“He’s someone who really loved justice, and didn’t give up on people most people had given up on,” his son said. “He was a father not just to us but to so many people in so many ways.”
Anton Hrnko, an MP with the Slovak National Party, posted on Facebook that his wife Blanka, daughter Michala and son Martin were among the dead. “I announce with deep sadness that my beloved wife Blanka, my son Martin and my daughter Michala died in the air disaster in Addis Ababa today, in the morning hours. Who knew them, pay them quiet tribute.”
Karim Saafi (38), a French-Tunisian civil society activist who was living in Brussels, was on board the flight. A statement from the PanAfrican Youth union paid tribute to Mr Saafi, writing that he had always fought for the rights of young Africans to a better future. The union wrote that African youth had lost one of their greatest representatives and that Mr Saafi would be remembered as a smiling, kind man who made everyone feel at ease.
The German foreign ministry confirmed that at least five German citizens had died in the crash including German pastor Rev Norman Tendis (51) who was travelling to the environmental summit. German citizen Anne-Katrin Feigl, who worked with the International Organisation for Migration, was also on board the flight.
Three Russians were confirmed dead, including Ekaterina Polyakova and her husband Alexander Polyakov, who were on their way to Kenya for a holiday. Ms Polyakova posted a video online shortly before the flight took off showing herself and her husband about to board the plane and joking about the cold Russian winter they had left behind. Russian citizen Sergey Vyalikov was also named as one of the victims.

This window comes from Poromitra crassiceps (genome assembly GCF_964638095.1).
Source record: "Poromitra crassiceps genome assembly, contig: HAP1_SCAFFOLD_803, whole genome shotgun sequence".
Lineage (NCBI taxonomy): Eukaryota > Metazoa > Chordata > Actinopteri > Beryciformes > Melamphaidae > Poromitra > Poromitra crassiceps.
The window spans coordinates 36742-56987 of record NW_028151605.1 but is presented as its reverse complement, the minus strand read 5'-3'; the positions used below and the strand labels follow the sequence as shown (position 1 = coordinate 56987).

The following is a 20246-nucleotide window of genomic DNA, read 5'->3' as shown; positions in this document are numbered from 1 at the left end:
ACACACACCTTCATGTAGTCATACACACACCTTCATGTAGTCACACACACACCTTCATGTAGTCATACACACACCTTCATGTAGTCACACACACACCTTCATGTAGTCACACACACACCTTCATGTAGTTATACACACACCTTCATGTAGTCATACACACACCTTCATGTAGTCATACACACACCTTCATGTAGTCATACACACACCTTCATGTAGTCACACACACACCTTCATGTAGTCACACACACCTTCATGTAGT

The Ugandan police commissioner Christin Alalo was on board the flight. A statement from the Ugandan authorities described Ms Alalo as a “highly respected member of the force who loved her job”. It is understood Ms Alalo was returning from Italy.
Norwegian Karoline Aadland (28), who worked with the Norwegian Red Cross, was en route to meet Red Cross partners in Burundi. Kenyan Julia Mwashi (41), who worked with the Norwegian Peace Corps, was also on the flight.
Jonathan Seex, chief executive of the hospitality company Tamarind Group, who lived in Kenya but was originally from Sweden, was also killed.
China said two UN workers were among the eight Chinese nationals killed in the crash, while the other passengers included four who were working for a Chinese company and two who were travelling to Ethiopia for private matters.
Max Thabiso Edkins (35), who was born in Lesotho and grew up between Lesotho, Germany and South Africa, was confirmed dead by the World Bank, where he worked. The Catholic Relief services said “with heavy hearts” that four of its Ethiopian colleagues – Sara Chalachew, Getnet Alemayehu, Sintayehu Aymeku, and Mulusew Alemu – died in Sunday’s crash.
Cedric Asiavugwa, a third-year law student at Georgetown University in the US, was on his way home to Nairobi after the death of his fiancee’s mother. A statement from the Georgetown law dean said the university had lost “a stellar student, a great friend to many, and a dedicated champion for social justice across East Africa and the world”.
A Greek man, who was due to fly on the Ethiopian Airlines flight, arrived at the gate late and was placed on another flight, according to the Associated Press. “I saw the last passengers going through but the gate had already closed. I complained, in the usual way when that kind of thing happens. But they were very kind and placed me on another flight,” Antonis Mavropoulos told Greece’s private Skai Television, speaking from Nairobi.
Mr Mavropoulos, who runs a recycling company and lives in Athens, was travelling to Kenya to attend the environmental conference. “I’m slowly coming to terms with what happened and how close it came. On the other hand, I’m also very upset – I’m shattered – for those who were lost.”